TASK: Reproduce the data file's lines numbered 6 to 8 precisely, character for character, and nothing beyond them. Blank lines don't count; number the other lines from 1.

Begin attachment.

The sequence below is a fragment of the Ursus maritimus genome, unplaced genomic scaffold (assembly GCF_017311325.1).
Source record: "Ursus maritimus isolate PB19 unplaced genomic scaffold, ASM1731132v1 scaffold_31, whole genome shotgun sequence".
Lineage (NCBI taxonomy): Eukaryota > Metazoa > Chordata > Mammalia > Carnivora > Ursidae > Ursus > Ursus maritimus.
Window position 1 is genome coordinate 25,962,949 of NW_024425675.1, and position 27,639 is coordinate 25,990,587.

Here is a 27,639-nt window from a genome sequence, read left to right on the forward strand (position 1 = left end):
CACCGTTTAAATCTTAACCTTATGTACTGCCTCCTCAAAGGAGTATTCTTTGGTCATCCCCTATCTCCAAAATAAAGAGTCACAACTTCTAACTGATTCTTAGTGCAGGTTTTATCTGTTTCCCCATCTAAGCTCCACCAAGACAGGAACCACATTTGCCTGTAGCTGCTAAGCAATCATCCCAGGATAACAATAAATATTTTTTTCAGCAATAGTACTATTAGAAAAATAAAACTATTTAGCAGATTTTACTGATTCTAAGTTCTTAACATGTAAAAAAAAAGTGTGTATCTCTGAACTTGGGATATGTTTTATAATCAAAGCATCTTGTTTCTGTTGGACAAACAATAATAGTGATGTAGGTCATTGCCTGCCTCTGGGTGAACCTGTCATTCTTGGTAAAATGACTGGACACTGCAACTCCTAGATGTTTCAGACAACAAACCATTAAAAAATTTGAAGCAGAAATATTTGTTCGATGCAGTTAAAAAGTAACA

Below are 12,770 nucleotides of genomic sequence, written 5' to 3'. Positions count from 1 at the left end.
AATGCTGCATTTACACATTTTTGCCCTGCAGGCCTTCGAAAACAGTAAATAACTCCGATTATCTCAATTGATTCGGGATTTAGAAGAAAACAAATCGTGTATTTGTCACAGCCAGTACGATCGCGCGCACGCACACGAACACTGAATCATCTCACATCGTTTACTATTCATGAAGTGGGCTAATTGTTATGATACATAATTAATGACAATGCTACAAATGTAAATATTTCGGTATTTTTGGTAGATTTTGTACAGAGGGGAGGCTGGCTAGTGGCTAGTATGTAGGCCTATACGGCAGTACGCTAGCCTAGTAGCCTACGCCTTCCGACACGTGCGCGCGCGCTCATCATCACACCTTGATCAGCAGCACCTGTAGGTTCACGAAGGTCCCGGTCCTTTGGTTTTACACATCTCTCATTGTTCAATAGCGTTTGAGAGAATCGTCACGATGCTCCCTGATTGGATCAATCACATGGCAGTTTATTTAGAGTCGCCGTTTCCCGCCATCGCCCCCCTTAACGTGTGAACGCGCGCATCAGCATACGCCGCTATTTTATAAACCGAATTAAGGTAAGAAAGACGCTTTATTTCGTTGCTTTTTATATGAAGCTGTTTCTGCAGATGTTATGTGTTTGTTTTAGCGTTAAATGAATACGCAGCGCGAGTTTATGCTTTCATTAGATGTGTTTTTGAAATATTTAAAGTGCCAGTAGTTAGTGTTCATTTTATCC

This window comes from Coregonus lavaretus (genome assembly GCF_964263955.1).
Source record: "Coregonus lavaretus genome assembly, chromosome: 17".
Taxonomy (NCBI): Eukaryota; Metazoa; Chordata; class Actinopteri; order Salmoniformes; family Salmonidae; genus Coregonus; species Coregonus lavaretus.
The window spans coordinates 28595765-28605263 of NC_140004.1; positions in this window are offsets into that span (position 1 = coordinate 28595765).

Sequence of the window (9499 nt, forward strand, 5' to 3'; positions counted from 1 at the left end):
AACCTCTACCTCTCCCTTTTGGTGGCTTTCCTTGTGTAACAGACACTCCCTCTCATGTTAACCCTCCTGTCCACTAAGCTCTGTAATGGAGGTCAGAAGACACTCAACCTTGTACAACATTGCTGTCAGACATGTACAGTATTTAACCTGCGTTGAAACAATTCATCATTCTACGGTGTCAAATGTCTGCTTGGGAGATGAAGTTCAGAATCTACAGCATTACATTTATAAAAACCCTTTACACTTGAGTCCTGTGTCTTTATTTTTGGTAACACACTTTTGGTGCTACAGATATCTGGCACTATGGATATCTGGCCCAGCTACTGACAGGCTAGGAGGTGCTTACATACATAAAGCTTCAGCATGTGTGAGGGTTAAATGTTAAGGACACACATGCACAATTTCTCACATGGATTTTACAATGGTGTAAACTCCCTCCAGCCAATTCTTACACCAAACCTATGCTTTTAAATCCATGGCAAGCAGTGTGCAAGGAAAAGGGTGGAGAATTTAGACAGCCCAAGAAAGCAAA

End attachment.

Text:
CACCGTTTAAATCTTAACCTTATGTACTGCCTCCTCAAAGGAGTATTCTTTGGTCATCCCCTATCTCCAAAATAAAGAGTCACAACTTCTAACTGATTCTTAGTGCAGGTTTTATCTGTTTCCCCATCTAAGCTCCACCAAGACAGGAACCACATTTGCCTGTAGCTGCTAAGCAATCATCCCAGGATAACAATAAATATTTTTTTCAGCAATAGTACTATTAGAAAAATAAAACTATTTAGCAGATTTTACTGATTCTAAGTTCTTAACATGTAAAAAAAAAGTGTGTATCTCTGAACTTGGGATATGTTTTATAATCAAAGCATCTTGTTTCTGTTGGACAAACAATAATAGTGATGTAGGTCATTGCCTGCCTCTGGGTGAACCTGTCATTCTTGGTAAAATGACTGGACACTGCAACTCCTAGATGTTTCAGACAACAAACCATTAAAAAATTTGAAGCAGAAATATTTGTTCGATGCAGTTAAAAAGTAACA

Below are 12,770 nucleotides of genomic sequence, written 5' to 3'. Positions count from 1 at the left end.
AATGCTGCATTTACACATTTTTGCCCTGCAGGCCTTCGAAAACAGTAAATAACTCCGATTATCTCAATTGATTCGGGATTTAGAAGAAAACAAATCGTGTATTTGTCACAGCCAGTACGATCGCGCGCACGCACACGAACACTGAATCATCTCACATCGTTTACTATTCATGAAGTGGGCTAATTGTTATGATACATAATTAATGACAATGCTACAAATGTAAATATTTCGGTATTTTTGGTAGATTTTGTACAGAGGGGAGGCTGGCTAGTGGCTAGTATGTAGGCCTATACGGCAGTACGCTAGCCTAGTAGCCTACGCCTTCCGACACGTGCGCGCGCGCTCATCATCACACCTTGATCAGCAGCACCTGTAGGTTCACGAAGGTCCCGGTCCTTTGGTTTTACACATCTCTCATTGTTCAATAGCGTTTGAGAGAATCGTCACGATGCTCCCTGATTGGATCAATCACATGGCAGTTTATTTAGAGTCGCCGTTTCCCGCCATCGCCCCCCTTAACGTGTGAACGCGCGCATCAGCATACGCCGCTATTTTATAAACCGAATTAAGGTAAGAAAGACGCTTTATTTCGTTGCTTTTTATATGAAGCTGTTTCTGCAGATGTTATGTGTTTGTTTTAGCGTTAAATGAATACGCAGCGCGAGTTTATGCTTTCATTAGATGTGTTTTTGAAATATTTAAAGTGCCAGTAGTTAGTGTTCATTTTATCC